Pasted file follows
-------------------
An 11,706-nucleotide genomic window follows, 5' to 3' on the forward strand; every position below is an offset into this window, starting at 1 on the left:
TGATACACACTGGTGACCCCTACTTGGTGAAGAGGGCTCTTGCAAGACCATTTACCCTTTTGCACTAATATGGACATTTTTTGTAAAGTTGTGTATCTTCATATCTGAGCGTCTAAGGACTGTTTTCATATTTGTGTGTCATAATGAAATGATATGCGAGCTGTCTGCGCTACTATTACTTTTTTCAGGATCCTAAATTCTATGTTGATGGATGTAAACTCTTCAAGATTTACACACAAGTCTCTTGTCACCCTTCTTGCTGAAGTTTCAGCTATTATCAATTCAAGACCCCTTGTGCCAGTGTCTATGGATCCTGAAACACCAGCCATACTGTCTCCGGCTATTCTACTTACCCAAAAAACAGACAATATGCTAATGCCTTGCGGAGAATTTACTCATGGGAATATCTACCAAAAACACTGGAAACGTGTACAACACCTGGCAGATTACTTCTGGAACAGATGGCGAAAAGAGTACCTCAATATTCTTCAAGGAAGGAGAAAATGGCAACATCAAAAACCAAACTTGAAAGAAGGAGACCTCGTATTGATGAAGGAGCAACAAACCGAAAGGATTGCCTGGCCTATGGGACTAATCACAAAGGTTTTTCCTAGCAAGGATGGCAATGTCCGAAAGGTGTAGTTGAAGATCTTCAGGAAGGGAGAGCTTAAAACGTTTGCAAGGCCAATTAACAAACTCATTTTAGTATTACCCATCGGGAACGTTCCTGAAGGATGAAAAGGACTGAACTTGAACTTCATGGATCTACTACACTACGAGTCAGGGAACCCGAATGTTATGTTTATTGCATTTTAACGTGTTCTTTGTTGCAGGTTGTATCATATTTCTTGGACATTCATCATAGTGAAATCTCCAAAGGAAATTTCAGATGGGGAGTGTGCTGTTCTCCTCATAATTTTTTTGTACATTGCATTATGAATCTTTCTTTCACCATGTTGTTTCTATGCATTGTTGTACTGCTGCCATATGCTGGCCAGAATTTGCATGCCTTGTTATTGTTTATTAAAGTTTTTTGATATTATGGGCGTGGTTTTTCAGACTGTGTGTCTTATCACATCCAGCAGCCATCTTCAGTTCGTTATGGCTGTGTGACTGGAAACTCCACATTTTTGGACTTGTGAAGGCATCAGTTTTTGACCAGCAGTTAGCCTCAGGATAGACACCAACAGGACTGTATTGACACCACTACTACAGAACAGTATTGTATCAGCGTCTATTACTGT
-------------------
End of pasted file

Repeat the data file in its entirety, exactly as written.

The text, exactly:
An 11,706-nucleotide genomic window follows, 5' to 3' on the forward strand; every position below is an offset into this window, starting at 1 on the left:
TGATACACACTGGTGACCCCTACTTGGTGAAGAGGGCTCTTGCAAGACCATTTACCCTTTTGCACTAATATGGACATTTTTTGTAAAGTTGTGTATCTTCATATCTGAGCGTCTAAGGACTGTTTTCATATTTGTGTGTCATAATGAAATGATATGCGAGCTGTCTGCGCTACTATTACTTTTTTCAGGATCCTAAATTCTATGTTGATGGATGTAAACTCTTCAAGATTTACACACAAGTCTCTTGTCACCCTTCTTGCTGAAGTTTCAGCTATTATCAATTCAAGACCCCTTGTGCCAGTGTCTATGGATCCTGAAACACCAGCCATACTGTCTCCGGCTATTCTACTTACCCAAAAAACAGACAATATGCTAATGCCTTGCGGAGAATTTACTCATGGGAATATCTACCAAAAACACTGGAAACGTGTACAACACCTGGCAGATTACTTCTGGAACAGATGGCGAAAAGAGTACCTCAATATTCTTCAAGGAAGGAGAAAATGGCAACATCAAAAACCAAACTTGAAAGAAGGAGACCTCGTATTGATGAAGGAGCAACAAACCGAAAGGATTGCCTGGCCTATGGGACTAATCACAAAGGTTTTTCCTAGCAAGGATGGCAATGTCCGAAAGGTGTAGTTGAAGATCTTCAGGAAGGGAGAGCTTAAAACGTTTGCAAGGCCAATTAACAAACTCATTTTAGTATTACCCATCGGGAACGTTCCTGAAGGATGAAAAGGACTGAACTTGAACTTCATGGATCTACTACACTACGAGTCAGGGAACCCGAATGTTATGTTTATTGCATTTTAACGTGTTCTTTGTTGCAGGTTGTATCATATTTCTTGGACATTCATCATAGTGAAATCTCCAAAGGAAATTTCAGATGGGGAGTGTGCTGTTCTCCTCATAATTTTTTTGTACATTGCATTATGAATCTTTCTTTCACCATGTTGTTTCTATGCATTGTTGTACTGCTGCCATATGCTGGCCAGAATTTGCATGCCTTGTTATTGTTTATTAAAGTTTTTTGATATTATGGGCGTGGTTTTTCAGACTGTGTGTCTTATCACATCCAGCAGCCATCTTCAGTTCGTTATGGCTGTGTGACTGGAAACTCCACATTTTTGGACTTGTGAAGGCATCAGTTTTTGACCAGCAGTTAGCCTCAGGATAGACACCAACAGGACTGTATTGACACCACTACTACAGAACAGTATTGTATCAGCGTCTATTACTGT